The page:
Ontario reported another 3,436 cases of COVID-19 on Monday, as eligibility for vaccines opened to all residents aged 18 and older in hot-spot areas.
Adults living in the 114 specific postal codes designated as hot spots were able to start reserving appointments as of this morning, though some on social media reported long wait times or technical difficulties with the provincial booking website.
Minutes after bookings opened at 8 a.m. ET, the site showed an estimated wait of more than an hour, with tens of thousands of users in the queue.
This week and next, the province will send half of its vaccine supply to the hot spots, based partially on recommendations from the government’s science advisers.
Wow this was pre 8am, a ton of people but at least the site is working <a href=”https://t.co/d3dxZ78N3u”>pic.twitter.com/d3dxZ78N3u</a>
Adults in some hot-spot neighbourhoods had already been able to make vaccine appointments, but not through the province’s online booking portal.
Eligibility expands further across Ontario on Thursday, when online bookings through the government portal open up to residents aged 50 and over. People with high-risk health conditions and some groups of people who can’t work from home will also become eligible.
Ontario has said it expects everyone aged 18 and over to be able to book a vaccine by the end of May.
Public health units collectively administered 53,880 doses of vaccines yesterday, the fewest on a single day since April 5. The drop may in part be due to pharmacies running out of available AstraZeneca doses, which was expected to happen over the weekend.
Ontario’s COVID-19 vaccine task force said last week that while the federal government is working to secure more AstraZeneca doses, it is still not clear when or how many may actually arrive in the province.
As of 8 p.m. Sunday, a total of 5,378,249 people had had at least one dose, while 375,905 had gotten both shots.
Ontario has used just over 95 per cent of the 5,644,975 doses of vaccines it has received to date.
Millions more doses of the Pfizer and Moderna vaccines are scheduled to arrive throughout May, including 786,240 this week.
The province also anticipates some percentage of 300,000 doses the federal government is expecting from Johnson & Johnson to land in the coming weeks. Members of the task force said they haven’t yet heard exactly how much of the single-dose vaccine Ontario will get, but based on a per capita allocation it should be about 116,000.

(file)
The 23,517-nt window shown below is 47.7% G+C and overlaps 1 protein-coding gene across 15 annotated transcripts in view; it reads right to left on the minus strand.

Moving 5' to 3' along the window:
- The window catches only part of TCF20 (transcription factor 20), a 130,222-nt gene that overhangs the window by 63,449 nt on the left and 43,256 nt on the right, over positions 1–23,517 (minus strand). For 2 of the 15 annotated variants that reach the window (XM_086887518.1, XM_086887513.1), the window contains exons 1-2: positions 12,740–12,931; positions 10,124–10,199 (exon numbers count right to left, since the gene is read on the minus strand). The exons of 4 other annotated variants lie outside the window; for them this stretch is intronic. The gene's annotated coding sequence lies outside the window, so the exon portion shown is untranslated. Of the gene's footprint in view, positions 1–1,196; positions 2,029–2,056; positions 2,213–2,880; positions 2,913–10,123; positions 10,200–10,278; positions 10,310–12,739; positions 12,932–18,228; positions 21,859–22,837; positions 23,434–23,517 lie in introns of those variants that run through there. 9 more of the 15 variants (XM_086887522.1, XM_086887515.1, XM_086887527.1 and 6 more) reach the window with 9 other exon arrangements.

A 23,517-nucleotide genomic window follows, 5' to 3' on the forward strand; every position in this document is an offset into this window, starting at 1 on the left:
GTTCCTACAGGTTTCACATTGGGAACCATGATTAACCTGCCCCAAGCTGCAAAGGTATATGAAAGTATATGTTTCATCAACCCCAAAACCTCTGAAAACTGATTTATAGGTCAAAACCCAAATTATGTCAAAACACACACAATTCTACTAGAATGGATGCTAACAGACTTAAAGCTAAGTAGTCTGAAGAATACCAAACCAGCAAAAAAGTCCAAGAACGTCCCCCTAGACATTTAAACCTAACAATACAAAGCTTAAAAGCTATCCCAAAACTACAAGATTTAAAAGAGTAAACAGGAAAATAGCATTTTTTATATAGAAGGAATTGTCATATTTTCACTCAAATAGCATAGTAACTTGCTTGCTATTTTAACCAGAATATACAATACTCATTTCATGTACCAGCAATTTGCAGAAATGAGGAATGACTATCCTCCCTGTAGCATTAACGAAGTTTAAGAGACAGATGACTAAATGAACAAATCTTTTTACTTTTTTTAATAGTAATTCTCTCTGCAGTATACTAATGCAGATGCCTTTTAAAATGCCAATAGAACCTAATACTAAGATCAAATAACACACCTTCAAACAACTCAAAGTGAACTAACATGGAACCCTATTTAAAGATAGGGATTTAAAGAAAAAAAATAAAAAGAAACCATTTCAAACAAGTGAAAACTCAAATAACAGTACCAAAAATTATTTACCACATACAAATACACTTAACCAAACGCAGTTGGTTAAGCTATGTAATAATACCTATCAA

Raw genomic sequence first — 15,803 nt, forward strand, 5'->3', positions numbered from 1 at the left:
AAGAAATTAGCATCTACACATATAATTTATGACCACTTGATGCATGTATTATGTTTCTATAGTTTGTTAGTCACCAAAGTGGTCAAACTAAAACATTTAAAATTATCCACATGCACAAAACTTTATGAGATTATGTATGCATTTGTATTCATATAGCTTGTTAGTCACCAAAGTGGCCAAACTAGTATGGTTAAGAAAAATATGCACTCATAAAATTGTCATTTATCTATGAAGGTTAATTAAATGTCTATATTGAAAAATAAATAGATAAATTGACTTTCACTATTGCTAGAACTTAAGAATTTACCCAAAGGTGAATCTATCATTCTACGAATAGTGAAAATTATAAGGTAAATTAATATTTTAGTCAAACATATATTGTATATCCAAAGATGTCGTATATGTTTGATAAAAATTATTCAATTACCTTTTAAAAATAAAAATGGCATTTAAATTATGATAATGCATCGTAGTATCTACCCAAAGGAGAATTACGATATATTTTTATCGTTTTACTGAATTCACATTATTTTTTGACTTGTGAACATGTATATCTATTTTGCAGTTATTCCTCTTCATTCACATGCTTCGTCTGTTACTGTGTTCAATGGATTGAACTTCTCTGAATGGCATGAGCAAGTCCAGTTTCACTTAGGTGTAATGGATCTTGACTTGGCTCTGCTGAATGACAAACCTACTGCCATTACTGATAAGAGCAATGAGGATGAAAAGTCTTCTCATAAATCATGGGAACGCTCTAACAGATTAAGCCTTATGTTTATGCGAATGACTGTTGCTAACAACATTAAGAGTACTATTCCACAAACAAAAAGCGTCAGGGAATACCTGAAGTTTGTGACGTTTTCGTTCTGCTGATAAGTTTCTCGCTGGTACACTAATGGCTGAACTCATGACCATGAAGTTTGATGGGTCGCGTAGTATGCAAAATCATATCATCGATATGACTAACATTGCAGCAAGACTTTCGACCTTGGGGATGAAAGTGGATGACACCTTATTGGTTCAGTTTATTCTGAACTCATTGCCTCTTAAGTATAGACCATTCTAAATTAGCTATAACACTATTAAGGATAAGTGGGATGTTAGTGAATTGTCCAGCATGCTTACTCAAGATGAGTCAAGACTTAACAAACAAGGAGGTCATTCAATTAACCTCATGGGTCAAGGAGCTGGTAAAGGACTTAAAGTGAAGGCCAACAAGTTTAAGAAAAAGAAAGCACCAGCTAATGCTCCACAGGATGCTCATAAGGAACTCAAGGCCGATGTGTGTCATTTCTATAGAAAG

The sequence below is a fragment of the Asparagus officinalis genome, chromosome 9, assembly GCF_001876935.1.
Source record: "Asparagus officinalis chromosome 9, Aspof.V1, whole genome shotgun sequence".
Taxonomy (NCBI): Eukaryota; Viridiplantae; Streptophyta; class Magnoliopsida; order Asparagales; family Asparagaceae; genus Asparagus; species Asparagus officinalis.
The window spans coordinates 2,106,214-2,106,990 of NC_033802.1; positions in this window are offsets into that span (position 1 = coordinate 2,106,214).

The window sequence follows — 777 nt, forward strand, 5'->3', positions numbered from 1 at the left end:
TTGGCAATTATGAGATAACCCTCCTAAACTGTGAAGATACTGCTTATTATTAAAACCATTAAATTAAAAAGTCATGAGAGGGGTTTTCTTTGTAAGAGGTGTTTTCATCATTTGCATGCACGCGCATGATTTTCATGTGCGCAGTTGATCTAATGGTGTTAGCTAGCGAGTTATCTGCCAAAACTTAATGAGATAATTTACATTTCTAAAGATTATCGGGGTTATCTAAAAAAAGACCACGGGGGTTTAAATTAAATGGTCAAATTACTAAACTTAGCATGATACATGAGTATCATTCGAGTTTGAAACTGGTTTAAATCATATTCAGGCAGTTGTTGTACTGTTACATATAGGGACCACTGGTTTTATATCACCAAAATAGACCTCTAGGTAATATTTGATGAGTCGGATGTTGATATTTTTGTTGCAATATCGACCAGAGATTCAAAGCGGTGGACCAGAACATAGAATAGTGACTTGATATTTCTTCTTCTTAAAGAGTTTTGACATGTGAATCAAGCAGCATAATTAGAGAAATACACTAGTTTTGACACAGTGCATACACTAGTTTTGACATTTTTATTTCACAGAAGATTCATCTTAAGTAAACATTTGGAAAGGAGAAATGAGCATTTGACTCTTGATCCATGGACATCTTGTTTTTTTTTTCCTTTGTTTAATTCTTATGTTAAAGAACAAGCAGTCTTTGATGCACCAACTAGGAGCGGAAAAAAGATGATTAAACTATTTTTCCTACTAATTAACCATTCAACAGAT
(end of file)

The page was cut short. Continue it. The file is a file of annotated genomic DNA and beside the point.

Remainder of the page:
The anticipated quickening of the immunization campaign comes as many of the province’s hospitals face overwhelming demand for critical care of COVID-19 patients.
As of yesterday, there were 889 people with COVID-related illness being treated in intensive care units, according to the Ministry of Health, and 611 people were on ventilators.
Critical Care Services Ontario, a government agency that does a daily tally of patients in critical care, said that 54 more people with COVID-19 were admitted to ICUs yesterday. Patients with the illness are spending on average 11.4 days in intensive care, the agency reported, and their median age is currently about 62.
The overall number of hospitalized COVID-19 patients dropped to 1,925 from 1,961, but the ministry said that about 10 per cent of hospitals did not submit data for its daily census. That number is likely to rise again as “compliance increases,” the ministry said.
WATCH | Ontario ICUs have reached a breaking point, front-line health professionals say:
16 more COVID-linked deaths
The new cases in today’s provincial report include:
- 985 in Toronto
- 714 in Peel Region
- 351 in York Region
- 271 in Durham Region
- 194 in Hamilton
- 159 in Halton Region
- 130 in Ottawa
- 127 Niagara Region
- 106 in Waterloo Region
- 101 in Simcoe Muskoka
The infections come as labs completed 33,179 tests for SARS-CoV-2, the virus that causes COVID-19, and Public Health Ontario logged a provincewide positivity rate of 9.7 per cent. Reported testing levels have commonly been lowest on Mondays and Tuesdays throughout the pandemic.
While daily positivity rates fluctuate based in part on how many tests are processed, the seven-day average has been in decline for several consecutive days.
Meanwhile, the seven-day average of daily cases dropped to 3,577. That indicator has been trending downward since its peak at 4,370 on April 17.
Ontario’s COVID-19 science advisory table said that as of the end of April, about 93 per cent of all new infections in the province were caused by variants of concern, especially the B117 variant first identified in the United Kingdom.
The Ministry of Health also reported a further 16 deaths of people with COVID-19, pushing the official toll to 8,118. The seven-day average of deaths stands at 26.1, down from the third-wave high of nearly 30.
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